Sunday, April 28, 2013


AFTER THE BLOOMS    12x16   oil on canvas panel

Some of you may remember when I posted the previous stage of this painting, as I was working out the composition.  I finally got around to finishing it.

It's fun to paint cactus because of the automatic harmony of shapes and their rugged quality, but this painting is more about the colors than anything else.

Of course, that means it's about right values.  If the value relationships aren't right, then there's no chance the color will be right.  Right values is what reveals beauty in color.

These exact colors aren't what you'd find just walking up to the scene in nature.  I enjoy taking the natural harmonies suggested in nature and then "pushing" them to more vivid relationships that get to my feeling about the scene.  puBasically this is a complementary color plan.  The cool green cactus is opposed by the purplish red of the fruit. Then I've added sparks of the two discords for the complements orange and blue purple.

Saturday, April 27, 2013


ISLAND STYLE    9x12   oil on canvas panel
I was cruising neighborhoods in Port Aransas looking for something to paint when I saw this from a back street across a vacant lot. It offered  a wonderful vehicle to paint my feelings for the island.

I've gone there since grade school, and it has changed mightily through the years, but there are vestiges here and there of the Port A that once was.

This was a delight to design and paint to get at that special feeling.

Thursday, April 18, 2013


These are two of the paintings I did during a recent plein air workshop with Joshua Been.  Josh is a fearless and energetic outdoor painter.  The workshop was one of the best I've ever attended, and I would recommend it to anyone wanting to grow your painting skills.

Josh demonstrated twice a day, and is very good at explaining what he's doing and why, as well as fielding questions while painting. Unlike any workshop I've attended, He gifted us each with one of his excellent, 44-page, full color booklets covering his painting approach and detailed technical knowledge on values, shapes, edges, and texture.  To top it off, he bought us all lunch, everyday!

Josh also did a 24x30 demo in two sessions. Take a look, below.  An hour and a half block-in, first afternoon, and an hour and a half to finish, the next!  Ever seen that done?!  VERY instructive!!

Thank you, Josh, for a truly valuable painting experience.
FLOOD TANGLE    9x12  

Joshua Been with his demo painting

Josh's 24x30 demo

Monday, April 8, 2013


MORNING ON THE FRIO    16X20   oil on canvas
Hey, I'm back!  I won't bore you with circumstances, but it's good to be posting, again.

I had planned to get outside to paint today, but the weather isn't very promising.  So, I pulled out some of my reference from my trip to the Frio, this past fall.

I'm attaching a couple of steps I used in approaching this subject, so you can see how it develops.  Before I go to color, I have usually produced a thumbnail arrangement in black and white, so I know that I have a strong foundation to build upon.  You can see for yourself what that would have looked like if you'll just squint your eyes way down until you can see the painting resolve into only two value shapes.  The light and the shade.  I don't really care much what the actual scene looked like as far as specific details.  I am always after a poetic unity based upon the feeling and arrangement of the subject.  In this case, there were small broken shapes of light here and there in the background, in the overhanging trees, and scattered in the foreground.  To include them would have only lessened the impact of the overall design.  I want simplicity to create with.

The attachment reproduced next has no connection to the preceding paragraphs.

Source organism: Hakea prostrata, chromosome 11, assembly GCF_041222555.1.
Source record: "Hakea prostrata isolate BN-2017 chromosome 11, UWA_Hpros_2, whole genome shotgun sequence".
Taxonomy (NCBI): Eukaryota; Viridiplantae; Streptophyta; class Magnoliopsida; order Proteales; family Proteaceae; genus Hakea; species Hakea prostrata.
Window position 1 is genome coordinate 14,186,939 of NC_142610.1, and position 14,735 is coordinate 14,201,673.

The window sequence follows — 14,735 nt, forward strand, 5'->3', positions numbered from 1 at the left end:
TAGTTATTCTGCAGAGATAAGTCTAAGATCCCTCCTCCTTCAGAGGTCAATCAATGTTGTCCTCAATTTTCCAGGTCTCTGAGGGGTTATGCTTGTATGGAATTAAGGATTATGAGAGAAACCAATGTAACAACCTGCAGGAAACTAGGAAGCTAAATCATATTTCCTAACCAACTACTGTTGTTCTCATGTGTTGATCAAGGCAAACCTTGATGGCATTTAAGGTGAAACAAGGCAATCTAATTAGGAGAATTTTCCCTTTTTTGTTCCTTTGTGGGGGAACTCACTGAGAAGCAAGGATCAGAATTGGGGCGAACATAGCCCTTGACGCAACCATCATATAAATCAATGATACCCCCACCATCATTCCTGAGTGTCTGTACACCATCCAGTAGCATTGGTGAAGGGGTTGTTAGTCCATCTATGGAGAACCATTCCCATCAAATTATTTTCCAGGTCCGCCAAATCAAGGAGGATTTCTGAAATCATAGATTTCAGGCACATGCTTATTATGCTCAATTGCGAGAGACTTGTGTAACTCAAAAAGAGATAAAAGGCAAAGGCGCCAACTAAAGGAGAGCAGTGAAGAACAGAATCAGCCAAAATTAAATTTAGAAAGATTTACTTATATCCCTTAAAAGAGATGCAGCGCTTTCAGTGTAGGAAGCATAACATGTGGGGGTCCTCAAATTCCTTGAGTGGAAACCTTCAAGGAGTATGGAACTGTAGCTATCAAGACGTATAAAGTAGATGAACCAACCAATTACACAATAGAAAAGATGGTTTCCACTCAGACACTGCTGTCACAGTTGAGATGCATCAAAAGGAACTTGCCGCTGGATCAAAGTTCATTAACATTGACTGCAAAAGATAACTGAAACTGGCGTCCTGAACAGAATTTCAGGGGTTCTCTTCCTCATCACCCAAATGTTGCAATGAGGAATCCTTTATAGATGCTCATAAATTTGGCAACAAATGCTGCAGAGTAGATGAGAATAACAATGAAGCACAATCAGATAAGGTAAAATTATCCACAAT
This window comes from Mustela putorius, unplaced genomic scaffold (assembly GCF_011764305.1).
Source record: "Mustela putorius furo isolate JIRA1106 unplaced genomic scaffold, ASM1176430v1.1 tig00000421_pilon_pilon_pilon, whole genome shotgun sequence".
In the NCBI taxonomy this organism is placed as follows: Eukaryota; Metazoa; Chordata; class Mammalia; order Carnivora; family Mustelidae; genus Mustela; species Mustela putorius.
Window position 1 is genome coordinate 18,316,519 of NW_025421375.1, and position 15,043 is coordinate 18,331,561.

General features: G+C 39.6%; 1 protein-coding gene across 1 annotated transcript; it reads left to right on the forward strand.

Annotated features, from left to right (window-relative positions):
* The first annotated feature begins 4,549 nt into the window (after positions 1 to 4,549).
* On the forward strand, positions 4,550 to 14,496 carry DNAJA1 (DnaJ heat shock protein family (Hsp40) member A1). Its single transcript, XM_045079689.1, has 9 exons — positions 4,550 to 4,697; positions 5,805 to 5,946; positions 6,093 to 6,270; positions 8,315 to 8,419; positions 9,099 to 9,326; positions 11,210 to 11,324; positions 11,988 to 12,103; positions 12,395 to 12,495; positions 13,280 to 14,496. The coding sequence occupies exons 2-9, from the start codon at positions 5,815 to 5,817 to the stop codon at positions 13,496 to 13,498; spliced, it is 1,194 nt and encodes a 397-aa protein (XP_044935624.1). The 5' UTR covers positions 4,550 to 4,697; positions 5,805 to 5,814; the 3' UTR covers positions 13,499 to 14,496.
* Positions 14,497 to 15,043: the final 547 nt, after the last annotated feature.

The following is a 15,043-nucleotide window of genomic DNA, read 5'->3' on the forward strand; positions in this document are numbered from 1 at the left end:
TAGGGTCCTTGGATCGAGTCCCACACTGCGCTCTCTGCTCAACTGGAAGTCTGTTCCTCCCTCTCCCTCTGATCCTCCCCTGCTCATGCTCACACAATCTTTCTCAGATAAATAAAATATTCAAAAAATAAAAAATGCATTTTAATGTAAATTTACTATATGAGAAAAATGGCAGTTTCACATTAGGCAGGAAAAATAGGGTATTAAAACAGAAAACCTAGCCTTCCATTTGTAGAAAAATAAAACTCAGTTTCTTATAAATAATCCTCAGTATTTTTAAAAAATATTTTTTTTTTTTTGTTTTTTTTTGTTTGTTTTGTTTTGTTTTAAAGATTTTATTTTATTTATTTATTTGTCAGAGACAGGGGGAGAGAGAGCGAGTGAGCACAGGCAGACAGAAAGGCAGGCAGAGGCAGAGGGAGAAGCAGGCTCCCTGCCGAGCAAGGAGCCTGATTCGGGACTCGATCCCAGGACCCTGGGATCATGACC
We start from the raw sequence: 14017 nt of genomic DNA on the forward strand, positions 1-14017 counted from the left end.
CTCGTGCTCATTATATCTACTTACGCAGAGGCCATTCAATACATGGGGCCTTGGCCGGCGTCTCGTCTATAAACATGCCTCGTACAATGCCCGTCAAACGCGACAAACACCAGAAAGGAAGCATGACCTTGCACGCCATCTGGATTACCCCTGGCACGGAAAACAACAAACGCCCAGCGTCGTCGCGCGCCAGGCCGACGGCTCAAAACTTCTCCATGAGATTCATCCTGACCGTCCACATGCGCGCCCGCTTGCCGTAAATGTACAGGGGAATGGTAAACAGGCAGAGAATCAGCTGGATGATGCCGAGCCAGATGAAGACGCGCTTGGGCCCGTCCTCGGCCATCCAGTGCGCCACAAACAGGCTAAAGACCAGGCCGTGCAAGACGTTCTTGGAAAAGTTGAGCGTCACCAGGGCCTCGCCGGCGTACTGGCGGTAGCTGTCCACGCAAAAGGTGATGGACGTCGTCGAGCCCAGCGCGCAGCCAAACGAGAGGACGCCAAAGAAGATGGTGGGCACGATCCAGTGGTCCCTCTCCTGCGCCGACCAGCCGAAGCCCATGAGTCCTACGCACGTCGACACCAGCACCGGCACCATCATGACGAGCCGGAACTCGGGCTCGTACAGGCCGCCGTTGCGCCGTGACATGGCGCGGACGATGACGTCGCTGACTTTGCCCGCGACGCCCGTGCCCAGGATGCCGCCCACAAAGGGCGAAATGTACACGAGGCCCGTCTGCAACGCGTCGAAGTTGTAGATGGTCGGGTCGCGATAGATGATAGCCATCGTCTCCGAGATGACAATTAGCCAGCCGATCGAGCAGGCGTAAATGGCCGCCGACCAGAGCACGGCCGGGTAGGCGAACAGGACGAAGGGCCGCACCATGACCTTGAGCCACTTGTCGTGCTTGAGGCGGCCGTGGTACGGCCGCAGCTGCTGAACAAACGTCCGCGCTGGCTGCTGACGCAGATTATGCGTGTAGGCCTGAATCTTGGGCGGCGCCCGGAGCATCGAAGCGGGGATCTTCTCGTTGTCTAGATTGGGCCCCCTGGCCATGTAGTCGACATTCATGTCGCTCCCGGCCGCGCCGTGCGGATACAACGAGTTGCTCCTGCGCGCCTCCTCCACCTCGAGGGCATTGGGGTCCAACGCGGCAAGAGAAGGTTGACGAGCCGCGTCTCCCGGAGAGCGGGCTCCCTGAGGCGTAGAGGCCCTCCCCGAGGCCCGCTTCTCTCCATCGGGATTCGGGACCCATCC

The lay-in
Once I have a simple arrangement that I like, I'm ready to go fearlessly into the color.  Here, I'm just scrubbing color into the canvas without any white.  It's fairly transparent / translucent in most places. The beauty of color comes out as the hues are mixed to correspond to the value shape they belong in.  Right color demands right values! So, although there are various "val-hues" within each family (light and shade), no hue can be lighter or darker than the value family it belongs to. This maintains the integrity of the design.  Get those values correct, and you can pretty much put in whatever colors turn you on.  Once you commit to the color shapes, everything must continue to relate, values, hues, warm and cools.

First pass
 In my first pass, painting on top of the lay-in, I'm not concerned about detail.  I also try to keep the edges relatively soft while I further develop the shapes and color relationships, still taking care to remain within the simple division of light and shade values.  All of this becomes the underpainting that I will lay opaque color onto in the next stage.

In the final stage, I begin to articulate the detail I want and the edge qualities (hard, broken, soft, lost) that allow me to tell the story I want about what prompted me to paint the particular scene.  Hard edges draw the attention of the eye, so use
'em where you need 'em!  I try to stop before I start getting into too much definition of things.  For me, that doesn't add to what I'm after. That's it for today.  Hope you like it.  Keep it simple!